Honoring donors to the Graduate School of Education

July 1, 2014 to June 30, 2015

Thanks to the following donors for their support of the Graduate School of Education and our students during fiscal year 2015, July 1, 2014 to June 30, 2015.

Gift levels include planned/deferred gifts.

$1 million or more

  • Thomas Chambers

$100,000 – $200,000

  • Anonymous
  • Wilna Anderson•
  • Betty Gray Early Childhood Development Endowment Fund
  • Ecoworks Foundation, Inc.
  • Randy◊ and Lynn Hitz
  • Irving Levin and Stephanie Fowler and The Renaissance Foundation

$25,000 – $99,999

  • Chalkboard Project
  • {}Dorothy Coombs
  • {}Betty and Larry Hittle
  • {}Robin and Robert Holmes
  • Mary Kinnick◊
  • {}Deborah Peterson◊ and Edwin Perry
  • {}Arlene Schnitzer

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GSE awards over $180,000 in scholarship funding for 2015–16

graduationSupport for GSE scholarships grows

Philanthropic support for the Graduate School of Education (GSE) totaled more than $2.4 million in fiscal year 2015 (which ended June 30). Of this, almost $1.6 million was committed to student support, much of it as planned or endowment gifts for scholarships. The GSE is proud to be supporting future teachers and counselors with 54 scholarship awards made for the 2015–16 academic year, totaling $183,250. The average award has nearly doubled from $1,700 in 2012 to $3,339 in 2015.

Scholarships impact futures

Scholarships provide important support, not only for the student recipients but for the many individuals whose lives these future educators, administrators, and counselors will impact throughout their careers.

In the words of one GSE scholarship recipient, “I know the Graduate Teacher Education Program at PSU will be my launch pad as I pursue this goal, and your generous contribution to my education serves as more than a financial boost; it is a vote of confidence to make a daily impact on the young minds that I will one day have the privilege to teach.”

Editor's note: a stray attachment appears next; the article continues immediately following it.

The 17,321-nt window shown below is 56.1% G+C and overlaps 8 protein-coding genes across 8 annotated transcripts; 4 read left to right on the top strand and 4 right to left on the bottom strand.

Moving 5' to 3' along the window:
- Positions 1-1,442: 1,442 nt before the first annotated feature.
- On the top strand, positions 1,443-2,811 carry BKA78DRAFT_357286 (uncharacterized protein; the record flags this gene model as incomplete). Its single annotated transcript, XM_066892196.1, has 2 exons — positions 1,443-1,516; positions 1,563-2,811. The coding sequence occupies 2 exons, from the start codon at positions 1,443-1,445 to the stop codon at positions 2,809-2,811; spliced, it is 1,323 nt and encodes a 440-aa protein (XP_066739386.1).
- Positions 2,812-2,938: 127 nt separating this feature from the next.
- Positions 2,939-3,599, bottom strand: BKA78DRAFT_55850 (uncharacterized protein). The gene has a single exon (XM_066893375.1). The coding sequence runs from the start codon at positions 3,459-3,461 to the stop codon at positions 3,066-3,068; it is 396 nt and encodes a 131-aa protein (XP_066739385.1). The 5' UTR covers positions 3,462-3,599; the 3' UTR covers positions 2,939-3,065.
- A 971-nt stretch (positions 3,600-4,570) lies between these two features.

Thanks to those of you who generously support GSE scholarships! Continue reading

GSE Dean’s Fund for Excellence: FY15 Impact Report

Thank you to the Graduate School of Education (GSE) donors who supported the GSE Dean’s Fund for Excellence in the 2014-15 fiscal year. Because of these generous individuals, the GSE was able to launch creative initiatives, increase student support, and strengthen community engagement opportunities.

The largest GSE Dean’s Fund for Excellence investment made in fiscal year 2015 was $10,000 to the second phase of the Culturally Responsive Elementary Mathematics Education (CREME) project. CREME began in 2014 as a year-long teacher development course for teachers at two schools in North Portland. During the year, the teachers collectively explored how to relate mathematics in the classroom to the lived experience of diverse students, and to foster the students’ development simultaneously as learners of mathematics and as individuals with cultural identity.

 “Because of this investment from the GSE Dean’s Fund, we will be able to work with this team of teachers to reach out into the communities served by their schools and to further develop culturally responsive pedagogy and practices in the next phase of the CREME project.”
– Professor Swapna Mukhopadhyay, GSE Faculty member and founder of CREME

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GSE hosts international mathematics conference